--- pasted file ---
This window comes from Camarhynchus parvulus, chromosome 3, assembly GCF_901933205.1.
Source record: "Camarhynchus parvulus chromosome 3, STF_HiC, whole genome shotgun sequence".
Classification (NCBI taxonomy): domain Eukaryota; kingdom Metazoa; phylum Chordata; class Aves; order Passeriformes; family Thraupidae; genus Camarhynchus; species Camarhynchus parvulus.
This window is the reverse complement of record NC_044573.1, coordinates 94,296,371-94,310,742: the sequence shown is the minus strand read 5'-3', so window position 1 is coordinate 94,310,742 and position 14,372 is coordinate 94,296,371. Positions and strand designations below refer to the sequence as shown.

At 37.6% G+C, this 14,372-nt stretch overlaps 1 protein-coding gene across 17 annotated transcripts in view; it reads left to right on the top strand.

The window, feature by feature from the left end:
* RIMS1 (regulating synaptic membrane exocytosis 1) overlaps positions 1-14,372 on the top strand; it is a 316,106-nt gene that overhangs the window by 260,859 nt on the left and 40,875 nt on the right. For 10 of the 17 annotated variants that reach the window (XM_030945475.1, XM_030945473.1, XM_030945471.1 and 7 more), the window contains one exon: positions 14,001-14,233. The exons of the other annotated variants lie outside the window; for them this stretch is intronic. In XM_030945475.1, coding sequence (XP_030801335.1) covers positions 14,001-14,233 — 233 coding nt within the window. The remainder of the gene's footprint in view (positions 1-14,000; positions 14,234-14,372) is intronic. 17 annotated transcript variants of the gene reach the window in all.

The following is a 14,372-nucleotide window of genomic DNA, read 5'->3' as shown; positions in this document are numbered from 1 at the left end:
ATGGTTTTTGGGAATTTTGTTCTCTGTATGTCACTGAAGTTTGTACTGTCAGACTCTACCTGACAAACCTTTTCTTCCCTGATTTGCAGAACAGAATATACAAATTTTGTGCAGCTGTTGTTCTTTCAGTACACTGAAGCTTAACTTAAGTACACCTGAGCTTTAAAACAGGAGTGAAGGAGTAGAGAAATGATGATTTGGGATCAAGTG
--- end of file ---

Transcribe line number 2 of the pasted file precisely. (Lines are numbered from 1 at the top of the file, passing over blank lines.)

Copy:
Source record: "Camarhynchus parvulus chromosome 3, STF_HiC, whole genome shotgun sequence".